Health problem addressed
Oxygen concentrators provide supplementary oxygen for patients with chronic obstructive pulmonary disease (COPD)
and, in higher concentrations, for severe chronic hypoxemia and pulmonary edema. They may be used as an adjunct treatment for severe sleep apnea (in conjunction with a continuous positive airway pressure unit). Oxygen concentrators are typically used as stationary sources to provide long-term oxygen therapy (LTOT) to patients at home.
Oxygen concentrators consist of a cabinet that houses the compressor and filters; tubing; a nasal cannula and/or face mask. Portable units will additionally include an AC and/or DC charger, and a battery.
Principles of operation
The concentrator draws in room air and passes it through a series of filters that remove dust, bacteria, and other particulates. In the first step of the concentration process, a compressor forces air into one of the two cylinders containing sieve material, where nitrogen is adsorbed, leaving concentrated oxygen and a small percentage of other gases found in room air. Simultaneously, in the other cylinder, nitrogen is desorbed and exhausted into the atmosphere. In the second step, the function of the cylinders is reversed in a timed cycle, providing a continuous flow of oxygen to the patient.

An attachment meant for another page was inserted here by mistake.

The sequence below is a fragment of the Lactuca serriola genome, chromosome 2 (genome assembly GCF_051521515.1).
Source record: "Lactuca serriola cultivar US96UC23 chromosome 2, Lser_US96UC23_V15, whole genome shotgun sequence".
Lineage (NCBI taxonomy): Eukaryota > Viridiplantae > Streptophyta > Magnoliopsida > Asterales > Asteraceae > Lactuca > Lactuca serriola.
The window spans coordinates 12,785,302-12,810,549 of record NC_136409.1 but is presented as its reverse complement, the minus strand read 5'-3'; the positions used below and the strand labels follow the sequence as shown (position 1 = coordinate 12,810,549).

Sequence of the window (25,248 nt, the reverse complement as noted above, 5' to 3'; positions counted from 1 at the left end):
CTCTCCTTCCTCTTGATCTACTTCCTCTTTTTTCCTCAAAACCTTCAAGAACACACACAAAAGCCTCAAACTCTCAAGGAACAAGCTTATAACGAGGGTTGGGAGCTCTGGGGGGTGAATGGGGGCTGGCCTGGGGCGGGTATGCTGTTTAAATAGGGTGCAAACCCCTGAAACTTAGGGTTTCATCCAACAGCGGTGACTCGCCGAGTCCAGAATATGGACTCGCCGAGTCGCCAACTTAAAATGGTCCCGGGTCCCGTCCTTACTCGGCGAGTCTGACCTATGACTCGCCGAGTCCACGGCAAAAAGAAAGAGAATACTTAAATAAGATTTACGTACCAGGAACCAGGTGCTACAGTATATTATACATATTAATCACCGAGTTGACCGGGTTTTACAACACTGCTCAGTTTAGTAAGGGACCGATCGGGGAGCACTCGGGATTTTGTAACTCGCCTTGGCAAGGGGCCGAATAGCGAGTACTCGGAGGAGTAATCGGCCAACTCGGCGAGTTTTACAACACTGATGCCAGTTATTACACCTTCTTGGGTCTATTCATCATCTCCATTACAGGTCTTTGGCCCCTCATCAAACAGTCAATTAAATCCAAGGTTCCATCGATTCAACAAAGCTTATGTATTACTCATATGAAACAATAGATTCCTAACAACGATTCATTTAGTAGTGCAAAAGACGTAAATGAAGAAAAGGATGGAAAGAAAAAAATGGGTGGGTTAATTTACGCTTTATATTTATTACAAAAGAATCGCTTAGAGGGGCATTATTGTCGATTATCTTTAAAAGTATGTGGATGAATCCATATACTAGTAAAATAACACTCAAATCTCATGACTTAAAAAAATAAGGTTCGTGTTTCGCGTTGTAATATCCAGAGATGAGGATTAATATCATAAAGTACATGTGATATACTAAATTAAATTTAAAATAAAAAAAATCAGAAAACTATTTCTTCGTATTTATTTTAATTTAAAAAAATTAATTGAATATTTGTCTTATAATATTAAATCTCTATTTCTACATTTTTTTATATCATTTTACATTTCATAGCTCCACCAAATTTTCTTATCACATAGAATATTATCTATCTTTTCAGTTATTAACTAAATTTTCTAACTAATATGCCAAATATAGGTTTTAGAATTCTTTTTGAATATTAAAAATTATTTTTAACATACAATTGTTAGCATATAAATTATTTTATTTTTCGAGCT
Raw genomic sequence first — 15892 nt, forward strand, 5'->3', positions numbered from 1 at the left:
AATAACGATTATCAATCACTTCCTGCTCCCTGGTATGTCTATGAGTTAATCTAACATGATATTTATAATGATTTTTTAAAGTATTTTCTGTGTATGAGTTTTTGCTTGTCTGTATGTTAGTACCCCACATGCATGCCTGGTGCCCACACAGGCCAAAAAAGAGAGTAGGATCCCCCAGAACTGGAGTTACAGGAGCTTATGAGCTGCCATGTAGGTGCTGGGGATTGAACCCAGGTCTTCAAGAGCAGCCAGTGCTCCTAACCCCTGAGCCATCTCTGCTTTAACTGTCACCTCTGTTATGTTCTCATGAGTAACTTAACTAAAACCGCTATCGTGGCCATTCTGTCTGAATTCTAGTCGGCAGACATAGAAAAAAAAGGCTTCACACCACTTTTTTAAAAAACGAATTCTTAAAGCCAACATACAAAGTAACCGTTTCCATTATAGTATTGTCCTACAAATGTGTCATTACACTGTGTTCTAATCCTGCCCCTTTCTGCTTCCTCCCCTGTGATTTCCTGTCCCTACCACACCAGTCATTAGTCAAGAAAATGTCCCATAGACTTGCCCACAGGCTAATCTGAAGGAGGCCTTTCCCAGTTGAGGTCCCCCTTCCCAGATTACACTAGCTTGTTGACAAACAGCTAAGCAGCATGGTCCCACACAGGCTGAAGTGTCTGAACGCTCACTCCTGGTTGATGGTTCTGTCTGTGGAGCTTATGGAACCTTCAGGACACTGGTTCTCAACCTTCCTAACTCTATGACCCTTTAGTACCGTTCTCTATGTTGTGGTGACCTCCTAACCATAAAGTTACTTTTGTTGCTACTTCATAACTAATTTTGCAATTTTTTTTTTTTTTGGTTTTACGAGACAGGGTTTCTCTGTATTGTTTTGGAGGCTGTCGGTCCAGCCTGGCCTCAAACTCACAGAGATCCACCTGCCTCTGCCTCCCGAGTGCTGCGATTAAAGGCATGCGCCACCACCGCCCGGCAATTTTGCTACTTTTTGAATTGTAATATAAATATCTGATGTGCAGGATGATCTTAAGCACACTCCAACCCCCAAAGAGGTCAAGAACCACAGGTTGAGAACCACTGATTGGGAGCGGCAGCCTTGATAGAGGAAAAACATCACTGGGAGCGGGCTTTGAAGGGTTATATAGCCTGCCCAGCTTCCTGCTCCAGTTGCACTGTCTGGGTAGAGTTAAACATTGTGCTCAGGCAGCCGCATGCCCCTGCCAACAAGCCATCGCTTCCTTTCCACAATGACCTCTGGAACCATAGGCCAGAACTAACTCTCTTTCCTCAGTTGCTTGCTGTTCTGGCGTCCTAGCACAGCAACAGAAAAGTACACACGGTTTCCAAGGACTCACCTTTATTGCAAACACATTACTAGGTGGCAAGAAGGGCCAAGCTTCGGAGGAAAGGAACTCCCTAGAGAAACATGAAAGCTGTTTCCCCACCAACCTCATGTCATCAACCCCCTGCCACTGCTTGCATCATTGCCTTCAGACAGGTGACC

• The concentrator is properly set up by an expert.
• Unit is plugged in to a power source, turned on, and the
oxygen flow is adjusted as prescribed by a doctor.
• A nasal cannula or mask is applied to the patient.
• The concentrator is used for the prescribed amount of time,
typically continuously for days or weeks at a time.